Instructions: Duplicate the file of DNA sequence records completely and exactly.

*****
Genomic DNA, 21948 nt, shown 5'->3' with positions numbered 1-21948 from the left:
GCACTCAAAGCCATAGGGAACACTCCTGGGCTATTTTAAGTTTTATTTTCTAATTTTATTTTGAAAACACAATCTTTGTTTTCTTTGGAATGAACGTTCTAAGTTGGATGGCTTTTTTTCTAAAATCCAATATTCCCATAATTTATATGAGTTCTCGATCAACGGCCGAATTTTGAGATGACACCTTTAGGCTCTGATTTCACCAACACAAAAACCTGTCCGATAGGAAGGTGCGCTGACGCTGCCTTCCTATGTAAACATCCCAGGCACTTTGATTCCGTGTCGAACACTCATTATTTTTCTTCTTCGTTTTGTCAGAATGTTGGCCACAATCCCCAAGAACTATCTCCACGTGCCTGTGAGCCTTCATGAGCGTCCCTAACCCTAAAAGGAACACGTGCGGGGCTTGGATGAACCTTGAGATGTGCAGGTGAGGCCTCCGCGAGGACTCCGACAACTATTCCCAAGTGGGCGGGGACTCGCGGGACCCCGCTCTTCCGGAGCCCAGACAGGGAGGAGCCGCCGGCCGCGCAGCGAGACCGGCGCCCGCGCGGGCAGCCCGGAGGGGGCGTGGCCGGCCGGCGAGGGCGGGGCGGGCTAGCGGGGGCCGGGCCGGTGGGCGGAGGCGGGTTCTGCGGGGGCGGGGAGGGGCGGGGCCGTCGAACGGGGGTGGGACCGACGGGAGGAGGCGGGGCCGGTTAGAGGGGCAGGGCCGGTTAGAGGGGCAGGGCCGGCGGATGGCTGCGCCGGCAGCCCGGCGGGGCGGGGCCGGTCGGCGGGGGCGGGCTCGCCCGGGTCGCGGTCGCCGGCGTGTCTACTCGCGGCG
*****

Genomic DNA, 21948 nt, shown 5'->3' with positions numbered 1-21948 from the left:
GCACTCAAAGCCATAGGGAACACTCCTGGGCTATTTTAAGTTTTATTTTCTAATTTTATTTTGAAAACACAATCTTTGTTTTCTTTGGAATGAACGTTCTAAGTTGGATGGCTTTTTTTCTAAAATCCAATATTCCCATAATTTATATGAGTTCTCGATCAACGGCCGAATTTTGAGATGACACCTTTAGGCTCTGATTTCACCAACACAAAAACCTGTCCGATAGGAAGGTGCGCTGACGCTGCCTTCCTATGTAAACATCCCAGGCACTTTGATTCCGTGTCGAACACTCATTATTTTTCTTCTTCGTTTTGTCAGAATGTTGGCCACAATCCCCAAGAACTATCTCCACGTGCCTGTGAGCCTTCATGAGCGTCCCTAACCCTAAAAGGAACACGTGCGGGGCTTGGATGAACCTTGAGATGTGCAGGTGAGGCCTCCGCGAGGACTCCGACAACTATTCCCAAGTGGGCGGGGACTCGCGGGACCCCGCTCTTCCGGAGCCCAGACAGGGAGGAGCCGCCGGCCGCGCAGCGAGACCGGCGCCCGCGCGGGCAGCCCGGAGGGGGCGTGGCCGGCCGGCGAGGGCGGGGCGGGCTAGCGGGGGCCGGGCCGGTGGGCGGAGGCGGGTTCTGCGGGGGCGGGGAGGGGCGGGGCCGTCGAACGGGGGTGGGACCGACGGGAGGAGGCGGGGCCGGTTAGAGGGGCAGGGCCGGTTAGAGGGGCAGGGCCGGCGGATGGCTGCGCCGGCAGCCCGGCGGGGCGGGGCCGGTCGGCGGGGGCGGGCTCGCCCGGGTCGCGGTCGCCGGCGTGTCTACTCGCGGCG